Espen talks about the inner workings of the Red Cross street mediation in Norway
Espen Marius Foss is the national advisor for the street mediation program in the Norwegian Red Cross. He holds a degree in social and visual anthropology. He is currently working on project ALTERNATIVE in the framework of his PhD in restorative justice.
As a restorative practitioner, Espen works mainly with the Red Cross on street mediation. ‘Street mediation is a crime prevention method, an educational method where young people can learn to deal with their own conflicts non-violently. They also learn to mediate between their peers’, Espen explains. ‘The program offers three levels of training for youth. The first level is where the adolescent deals with his or her own conflicts. It deals with questions like who am I in a conflict, what are my triggers, how does conflict escalate and how can I respond differently? It teaches non-violent communication. It really looks at how the participant can be empowered in its own ways of dealing with conflict. It involves some great practical exercises.’
The second level is a street mediation workshop. ‘They learn using different techniques, games and exercises like role play’, Espen says. ‘The third level is where the youth are trained to be mediators themselves. After each level they receive a diploma. The Red Cross also offers mediation facilitated by adult volunteers in bigger conflicts, which young people cannot resolve on their own. About ten years ago, the Red Cross started up with street mediation, after a pilot project in the National mediation service. They have been developing and coordinating it since.’
The training is open to all kinds of young people. ‘The main target group is youth at risk, marginalized if you will. We also work with youth who are not considered to be at risk’, explains Espen. ‘Sometimes we have drop outs who come in with low self-esteem, who have committed crimes or are at risk of committing crimes. For them, this is all about getting a new perspective on how to handle things, how to deal with conflict as well as understand themselves better. Both young people who are at risk and those who are not develop a better sense of themselves. Many of them develop strategies to better get on track, cover their needs in a nonviolent manner, help out their peers with mediation,, and they learn how to form better relationships.’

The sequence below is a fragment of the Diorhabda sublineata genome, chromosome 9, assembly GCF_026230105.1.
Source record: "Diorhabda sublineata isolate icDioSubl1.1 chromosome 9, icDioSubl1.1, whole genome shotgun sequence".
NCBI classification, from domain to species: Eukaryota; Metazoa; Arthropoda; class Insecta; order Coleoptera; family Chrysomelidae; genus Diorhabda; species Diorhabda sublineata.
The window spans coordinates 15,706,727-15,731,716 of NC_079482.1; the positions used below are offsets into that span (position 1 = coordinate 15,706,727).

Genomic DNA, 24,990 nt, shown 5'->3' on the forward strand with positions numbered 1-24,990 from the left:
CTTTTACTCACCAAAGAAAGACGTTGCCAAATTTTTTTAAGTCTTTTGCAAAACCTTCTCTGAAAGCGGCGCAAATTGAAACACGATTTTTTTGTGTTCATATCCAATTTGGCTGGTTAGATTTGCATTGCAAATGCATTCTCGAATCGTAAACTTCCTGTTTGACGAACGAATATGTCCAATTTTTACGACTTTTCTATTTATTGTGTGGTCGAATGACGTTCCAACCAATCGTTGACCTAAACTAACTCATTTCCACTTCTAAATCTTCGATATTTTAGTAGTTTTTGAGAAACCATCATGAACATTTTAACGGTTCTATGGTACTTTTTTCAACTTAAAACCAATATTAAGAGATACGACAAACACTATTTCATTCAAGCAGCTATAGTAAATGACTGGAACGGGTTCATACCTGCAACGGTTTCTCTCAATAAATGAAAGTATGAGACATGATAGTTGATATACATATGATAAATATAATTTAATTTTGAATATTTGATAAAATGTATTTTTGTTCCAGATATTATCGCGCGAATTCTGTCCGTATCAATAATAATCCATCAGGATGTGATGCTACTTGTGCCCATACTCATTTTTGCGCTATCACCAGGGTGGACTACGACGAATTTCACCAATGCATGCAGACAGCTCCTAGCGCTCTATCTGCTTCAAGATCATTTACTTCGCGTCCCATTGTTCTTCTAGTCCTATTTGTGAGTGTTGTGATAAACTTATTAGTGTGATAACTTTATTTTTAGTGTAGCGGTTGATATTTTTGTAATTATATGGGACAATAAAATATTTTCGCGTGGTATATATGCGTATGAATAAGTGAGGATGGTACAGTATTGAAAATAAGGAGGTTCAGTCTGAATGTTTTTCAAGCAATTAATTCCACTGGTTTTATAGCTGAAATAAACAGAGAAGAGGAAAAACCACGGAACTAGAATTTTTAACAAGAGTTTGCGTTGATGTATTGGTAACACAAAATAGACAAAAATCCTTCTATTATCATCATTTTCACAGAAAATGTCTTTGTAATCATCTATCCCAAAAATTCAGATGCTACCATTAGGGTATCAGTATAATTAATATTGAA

‘There was a conflict involving guns’
The trainings can be very effective for those who go through every level. Espen: ‘I remember working with this one guy. He was in trouble, hanging with the wrong crowd. He went through all the levels of the training. In the end, he actually became an active role model for his peers as a youth instructor. Now he also has a very good relationship with his mother, something that was not the case before the training. For me, he is an example of how the training gives you the ability to strengthen the relationships with peers and family.’
‘There was also this rivalry between two groups of kids, between the ages of 18 and 20 in Oslo’, Espen recalls. ‘Their rivalry went far, so far that at one point, there was a conflict involving guns. One person ended up in the hospital. The social workers were worried that they were being recruited in criminal organizations.’
‘They joined the Red Cross street mediation training, where some of them even did the full three levels’, Espen says. ‘Some of them became youth instructors, some received the diploma. That made them really proud, since some of them never had received a diploma in their life. They were role models for the younger people living in the area, they were no longer criminals.’
However, not everyone can claim the same success. ‘Two of the guys from the group are now in prison’, Espen explains. ‘So it is obviously not a solution for everything. Most of them resolved their conflicts and strengthened themselves, but others did not.’
‘It is an intense training to become a Red Cross mediator’
All the mediators and the trainers at the Red Cross are volunteers. ‘One challenge we face is to find volunteers who are willing to stay a while’, Espen says. ‘It is a pretty intense training to become a street mediation trainer (about 60 hours inclusive practice). The fact that we work with volunteers adds an extra motivation for the young participants. It sends a message to the youth that the trainers and mediators believe in them. It also motivates the participants to take responsibility for their own learning and conflict management. However, the downside of volunteer based work is that you never know how long a volunteer will stay in the program. Unfortunately we have trained too many volunteers who do not stay long in the program. Therefore recruitment is of essence’.
‘I love this work because it believe in it – I’ve seen the effects’, Espen relates. ‘It can be an important turing point for the young participants.. In Norway, the national, public mediation service offers mediation in crime cases as well as civil cases. The Red Cross offers a supplementary mediation service, using the Red Cross’ mandate as a neutral humanitarian organization to get access to vulnerable groups, before the conflicts escalate into crime cases. My dream is to build this street mediation in the Red Cross to become a viable supplement to the national mediation service.’